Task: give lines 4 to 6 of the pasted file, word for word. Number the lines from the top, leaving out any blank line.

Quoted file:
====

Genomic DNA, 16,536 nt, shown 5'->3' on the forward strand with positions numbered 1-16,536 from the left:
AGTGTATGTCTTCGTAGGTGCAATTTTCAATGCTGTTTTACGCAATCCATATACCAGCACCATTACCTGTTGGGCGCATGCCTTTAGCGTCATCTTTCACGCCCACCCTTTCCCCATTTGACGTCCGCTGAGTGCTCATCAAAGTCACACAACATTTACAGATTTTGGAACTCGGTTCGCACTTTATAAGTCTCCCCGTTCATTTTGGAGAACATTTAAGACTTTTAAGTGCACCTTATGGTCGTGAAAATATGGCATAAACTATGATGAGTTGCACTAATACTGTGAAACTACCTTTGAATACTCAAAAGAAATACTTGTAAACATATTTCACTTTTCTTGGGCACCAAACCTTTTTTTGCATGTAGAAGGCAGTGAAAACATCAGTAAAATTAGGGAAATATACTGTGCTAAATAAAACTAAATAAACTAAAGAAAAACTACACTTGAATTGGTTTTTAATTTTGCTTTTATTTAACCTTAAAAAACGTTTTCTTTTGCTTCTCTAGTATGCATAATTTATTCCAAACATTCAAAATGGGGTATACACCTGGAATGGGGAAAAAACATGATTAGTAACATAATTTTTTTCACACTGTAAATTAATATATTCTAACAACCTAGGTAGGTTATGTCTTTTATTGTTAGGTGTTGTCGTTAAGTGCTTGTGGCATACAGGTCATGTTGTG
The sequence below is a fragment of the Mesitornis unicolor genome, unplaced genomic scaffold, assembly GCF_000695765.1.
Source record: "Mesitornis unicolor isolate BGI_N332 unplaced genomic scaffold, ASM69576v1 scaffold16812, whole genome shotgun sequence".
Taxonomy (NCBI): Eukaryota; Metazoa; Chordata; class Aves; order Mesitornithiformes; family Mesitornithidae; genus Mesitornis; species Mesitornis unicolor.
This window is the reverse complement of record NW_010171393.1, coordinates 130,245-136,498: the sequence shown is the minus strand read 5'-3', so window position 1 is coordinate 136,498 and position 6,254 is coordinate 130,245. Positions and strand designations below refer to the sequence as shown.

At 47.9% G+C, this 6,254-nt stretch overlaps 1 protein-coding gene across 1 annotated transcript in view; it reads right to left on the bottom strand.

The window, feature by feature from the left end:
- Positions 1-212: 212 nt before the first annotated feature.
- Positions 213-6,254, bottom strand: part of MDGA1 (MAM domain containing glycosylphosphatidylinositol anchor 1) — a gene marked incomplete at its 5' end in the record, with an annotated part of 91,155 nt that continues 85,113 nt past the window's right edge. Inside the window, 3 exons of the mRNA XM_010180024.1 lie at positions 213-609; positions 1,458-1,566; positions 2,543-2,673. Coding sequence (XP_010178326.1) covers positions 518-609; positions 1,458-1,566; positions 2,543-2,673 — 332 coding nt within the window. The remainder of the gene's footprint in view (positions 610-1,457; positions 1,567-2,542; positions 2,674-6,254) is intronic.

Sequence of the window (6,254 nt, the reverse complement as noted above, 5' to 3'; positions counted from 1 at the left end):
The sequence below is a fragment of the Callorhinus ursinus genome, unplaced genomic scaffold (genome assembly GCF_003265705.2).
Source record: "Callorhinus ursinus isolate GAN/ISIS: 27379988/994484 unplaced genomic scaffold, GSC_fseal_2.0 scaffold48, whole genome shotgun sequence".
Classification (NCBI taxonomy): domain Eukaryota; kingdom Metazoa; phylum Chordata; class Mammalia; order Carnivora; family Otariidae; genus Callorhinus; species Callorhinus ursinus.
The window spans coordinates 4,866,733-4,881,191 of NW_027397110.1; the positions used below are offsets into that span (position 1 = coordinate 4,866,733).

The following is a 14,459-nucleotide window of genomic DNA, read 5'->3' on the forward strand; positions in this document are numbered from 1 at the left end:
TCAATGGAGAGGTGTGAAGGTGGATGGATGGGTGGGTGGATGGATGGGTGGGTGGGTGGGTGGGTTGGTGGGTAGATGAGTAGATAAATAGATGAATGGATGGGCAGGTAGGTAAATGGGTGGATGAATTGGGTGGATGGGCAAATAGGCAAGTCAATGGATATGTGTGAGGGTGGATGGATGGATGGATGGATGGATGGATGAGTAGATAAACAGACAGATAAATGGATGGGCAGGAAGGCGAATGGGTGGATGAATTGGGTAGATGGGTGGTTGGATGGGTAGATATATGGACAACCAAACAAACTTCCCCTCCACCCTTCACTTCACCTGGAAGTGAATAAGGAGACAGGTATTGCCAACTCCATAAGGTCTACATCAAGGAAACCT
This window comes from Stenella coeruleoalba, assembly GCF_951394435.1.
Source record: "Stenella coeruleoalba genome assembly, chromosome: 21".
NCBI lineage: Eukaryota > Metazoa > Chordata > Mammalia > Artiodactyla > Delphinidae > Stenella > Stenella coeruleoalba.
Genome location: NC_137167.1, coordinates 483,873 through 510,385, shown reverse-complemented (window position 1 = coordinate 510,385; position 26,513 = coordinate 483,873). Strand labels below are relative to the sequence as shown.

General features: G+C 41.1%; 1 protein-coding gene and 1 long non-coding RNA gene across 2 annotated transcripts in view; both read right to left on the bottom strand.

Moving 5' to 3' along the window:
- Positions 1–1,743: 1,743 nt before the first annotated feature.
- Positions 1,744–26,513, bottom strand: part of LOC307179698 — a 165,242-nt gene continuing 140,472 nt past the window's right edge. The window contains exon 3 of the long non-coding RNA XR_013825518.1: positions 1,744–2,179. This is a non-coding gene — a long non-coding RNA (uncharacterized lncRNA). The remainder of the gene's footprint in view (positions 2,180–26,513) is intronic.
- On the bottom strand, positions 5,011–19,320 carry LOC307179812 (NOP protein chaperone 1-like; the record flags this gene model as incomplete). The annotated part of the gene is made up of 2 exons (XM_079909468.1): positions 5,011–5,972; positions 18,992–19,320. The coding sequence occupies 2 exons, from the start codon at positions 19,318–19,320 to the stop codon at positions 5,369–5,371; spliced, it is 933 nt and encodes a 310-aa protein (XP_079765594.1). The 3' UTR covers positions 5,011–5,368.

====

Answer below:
Source record: "Mesitornis unicolor isolate BGI_N332 unplaced genomic scaffold, ASM69576v1 scaffold16812, whole genome shotgun sequence".
Taxonomy (NCBI): Eukaryota; Metazoa; Chordata; class Aves; order Mesitornithiformes; family Mesitornithidae; genus Mesitornis; species Mesitornis unicolor.
This window is the reverse complement of record NW_010171393.1, coordinates 130,245-136,498: the sequence shown is the minus strand read 5'-3', so window position 1 is coordinate 136,498 and position 6,254 is coordinate 130,245. Positions and strand designations below refer to the sequence as shown.